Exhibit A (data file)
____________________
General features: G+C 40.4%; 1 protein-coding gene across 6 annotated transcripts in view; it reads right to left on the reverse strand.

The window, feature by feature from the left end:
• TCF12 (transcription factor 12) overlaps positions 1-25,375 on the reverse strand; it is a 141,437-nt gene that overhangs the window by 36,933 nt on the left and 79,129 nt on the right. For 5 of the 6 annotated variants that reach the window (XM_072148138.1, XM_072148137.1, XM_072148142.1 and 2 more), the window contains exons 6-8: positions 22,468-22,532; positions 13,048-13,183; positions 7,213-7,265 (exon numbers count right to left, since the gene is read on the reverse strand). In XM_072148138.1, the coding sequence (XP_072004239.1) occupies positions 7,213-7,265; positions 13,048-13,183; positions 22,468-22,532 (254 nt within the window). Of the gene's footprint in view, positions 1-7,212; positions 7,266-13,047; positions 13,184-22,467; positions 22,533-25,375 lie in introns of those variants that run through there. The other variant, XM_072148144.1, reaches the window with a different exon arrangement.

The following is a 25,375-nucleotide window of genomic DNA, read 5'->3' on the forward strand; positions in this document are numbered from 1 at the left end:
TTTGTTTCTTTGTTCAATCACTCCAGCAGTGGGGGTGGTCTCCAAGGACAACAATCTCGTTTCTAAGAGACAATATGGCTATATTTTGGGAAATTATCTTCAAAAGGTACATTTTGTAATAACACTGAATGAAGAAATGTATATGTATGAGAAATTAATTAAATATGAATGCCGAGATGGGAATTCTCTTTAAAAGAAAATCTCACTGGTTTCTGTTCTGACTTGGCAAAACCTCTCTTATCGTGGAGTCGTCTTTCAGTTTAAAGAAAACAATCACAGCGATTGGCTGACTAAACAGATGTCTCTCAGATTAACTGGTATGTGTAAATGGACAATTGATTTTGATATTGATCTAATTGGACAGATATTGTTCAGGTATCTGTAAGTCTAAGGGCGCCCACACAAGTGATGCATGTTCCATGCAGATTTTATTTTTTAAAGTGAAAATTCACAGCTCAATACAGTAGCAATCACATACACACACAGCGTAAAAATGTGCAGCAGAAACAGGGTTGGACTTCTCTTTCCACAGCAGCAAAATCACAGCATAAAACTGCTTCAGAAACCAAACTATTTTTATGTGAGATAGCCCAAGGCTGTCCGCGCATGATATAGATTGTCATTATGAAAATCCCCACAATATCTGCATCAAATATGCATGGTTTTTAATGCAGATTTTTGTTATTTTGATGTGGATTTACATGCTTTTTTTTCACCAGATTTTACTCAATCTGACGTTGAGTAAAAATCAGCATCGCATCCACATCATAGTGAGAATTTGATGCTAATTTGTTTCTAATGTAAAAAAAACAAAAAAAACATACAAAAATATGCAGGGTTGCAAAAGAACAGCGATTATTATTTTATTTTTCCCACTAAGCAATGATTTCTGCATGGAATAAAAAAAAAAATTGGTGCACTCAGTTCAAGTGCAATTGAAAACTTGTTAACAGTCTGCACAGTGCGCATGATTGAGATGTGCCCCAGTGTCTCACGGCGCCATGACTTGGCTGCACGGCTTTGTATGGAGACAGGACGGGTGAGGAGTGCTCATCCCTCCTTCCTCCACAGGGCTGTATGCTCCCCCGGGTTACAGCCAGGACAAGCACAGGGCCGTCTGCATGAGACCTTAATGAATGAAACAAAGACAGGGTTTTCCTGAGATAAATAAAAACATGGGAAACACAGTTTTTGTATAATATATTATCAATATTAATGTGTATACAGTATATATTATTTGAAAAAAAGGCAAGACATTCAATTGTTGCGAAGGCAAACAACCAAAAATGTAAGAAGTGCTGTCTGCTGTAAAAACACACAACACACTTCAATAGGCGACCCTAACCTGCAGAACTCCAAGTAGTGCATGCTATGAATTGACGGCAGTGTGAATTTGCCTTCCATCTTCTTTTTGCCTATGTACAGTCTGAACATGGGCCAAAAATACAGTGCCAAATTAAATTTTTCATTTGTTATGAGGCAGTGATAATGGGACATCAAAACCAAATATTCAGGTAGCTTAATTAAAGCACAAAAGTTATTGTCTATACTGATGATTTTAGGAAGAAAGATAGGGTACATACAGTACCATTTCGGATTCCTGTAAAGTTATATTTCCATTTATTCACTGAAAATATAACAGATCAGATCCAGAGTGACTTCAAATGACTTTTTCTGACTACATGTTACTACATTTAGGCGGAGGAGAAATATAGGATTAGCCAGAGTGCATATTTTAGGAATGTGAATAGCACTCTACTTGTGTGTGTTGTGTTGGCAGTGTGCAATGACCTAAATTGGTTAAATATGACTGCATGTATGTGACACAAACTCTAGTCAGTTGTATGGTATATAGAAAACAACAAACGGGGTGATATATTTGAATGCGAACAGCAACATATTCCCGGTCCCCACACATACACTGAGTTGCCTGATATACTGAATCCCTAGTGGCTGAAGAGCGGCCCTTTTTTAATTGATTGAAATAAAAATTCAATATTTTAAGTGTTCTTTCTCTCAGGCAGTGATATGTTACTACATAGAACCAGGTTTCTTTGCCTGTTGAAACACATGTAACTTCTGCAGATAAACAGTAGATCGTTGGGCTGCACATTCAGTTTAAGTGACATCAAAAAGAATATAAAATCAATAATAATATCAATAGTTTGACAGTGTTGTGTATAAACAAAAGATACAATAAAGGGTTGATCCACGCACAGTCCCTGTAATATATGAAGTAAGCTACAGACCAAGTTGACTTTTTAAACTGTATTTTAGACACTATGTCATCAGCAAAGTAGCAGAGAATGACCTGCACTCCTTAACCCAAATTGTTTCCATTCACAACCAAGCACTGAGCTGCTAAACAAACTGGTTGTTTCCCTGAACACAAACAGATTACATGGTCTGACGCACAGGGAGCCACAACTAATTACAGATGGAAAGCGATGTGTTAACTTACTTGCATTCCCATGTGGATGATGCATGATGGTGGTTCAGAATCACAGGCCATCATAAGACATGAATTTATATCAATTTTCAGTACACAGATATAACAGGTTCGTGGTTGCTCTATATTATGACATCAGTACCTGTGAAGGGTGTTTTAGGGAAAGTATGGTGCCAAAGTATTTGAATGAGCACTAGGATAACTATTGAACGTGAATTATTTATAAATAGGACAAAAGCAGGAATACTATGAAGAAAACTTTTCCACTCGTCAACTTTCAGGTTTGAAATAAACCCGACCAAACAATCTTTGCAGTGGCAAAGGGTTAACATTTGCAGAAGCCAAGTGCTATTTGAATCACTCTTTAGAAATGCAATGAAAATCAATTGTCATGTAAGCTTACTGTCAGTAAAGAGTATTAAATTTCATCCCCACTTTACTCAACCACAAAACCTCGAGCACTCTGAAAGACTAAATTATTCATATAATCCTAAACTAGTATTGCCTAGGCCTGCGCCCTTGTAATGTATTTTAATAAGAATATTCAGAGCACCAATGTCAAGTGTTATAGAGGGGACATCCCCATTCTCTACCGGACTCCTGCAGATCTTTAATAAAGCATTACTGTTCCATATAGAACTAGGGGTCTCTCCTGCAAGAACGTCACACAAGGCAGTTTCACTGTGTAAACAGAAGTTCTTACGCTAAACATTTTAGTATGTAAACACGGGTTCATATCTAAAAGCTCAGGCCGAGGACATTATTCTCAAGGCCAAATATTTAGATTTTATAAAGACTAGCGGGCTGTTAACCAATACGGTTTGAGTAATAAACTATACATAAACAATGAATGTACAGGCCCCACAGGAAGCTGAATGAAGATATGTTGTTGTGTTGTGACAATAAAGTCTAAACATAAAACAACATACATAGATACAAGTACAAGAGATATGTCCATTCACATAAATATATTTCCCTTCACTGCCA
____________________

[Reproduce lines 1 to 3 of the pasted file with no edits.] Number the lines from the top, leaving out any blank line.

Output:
General features: G+C 40.4%; 1 protein-coding gene across 6 annotated transcripts in view; it reads right to left on the reverse strand.

The window, feature by feature from the left end:
• TCF12 (transcription factor 12) overlaps positions 1-25,375 on the reverse strand; it is a 141,437-nt gene that overhangs the window by 36,933 nt on the left and 79,129 nt on the right. For 5 of the 6 annotated variants that reach the window (XM_072148138.1, XM_072148137.1, XM_072148142.1 and 2 more), the window contains exons 6-8: positions 22,468-22,532; positions 13,048-13,183; positions 7,213-7,265 (exon numbers count right to left, since the gene is read on the reverse strand). In XM_072148138.1, the coding sequence (XP_072004239.1) occupies positions 7,213-7,265; positions 13,048-13,183; positions 22,468-22,532 (254 nt within the window). Of the gene's footprint in view, positions 1-7,212; positions 7,266-13,047; positions 13,184-22,467; positions 22,533-25,375 lie in introns of those variants that run through there. The other variant, XM_072148144.1, reaches the window with a different exon arrangement.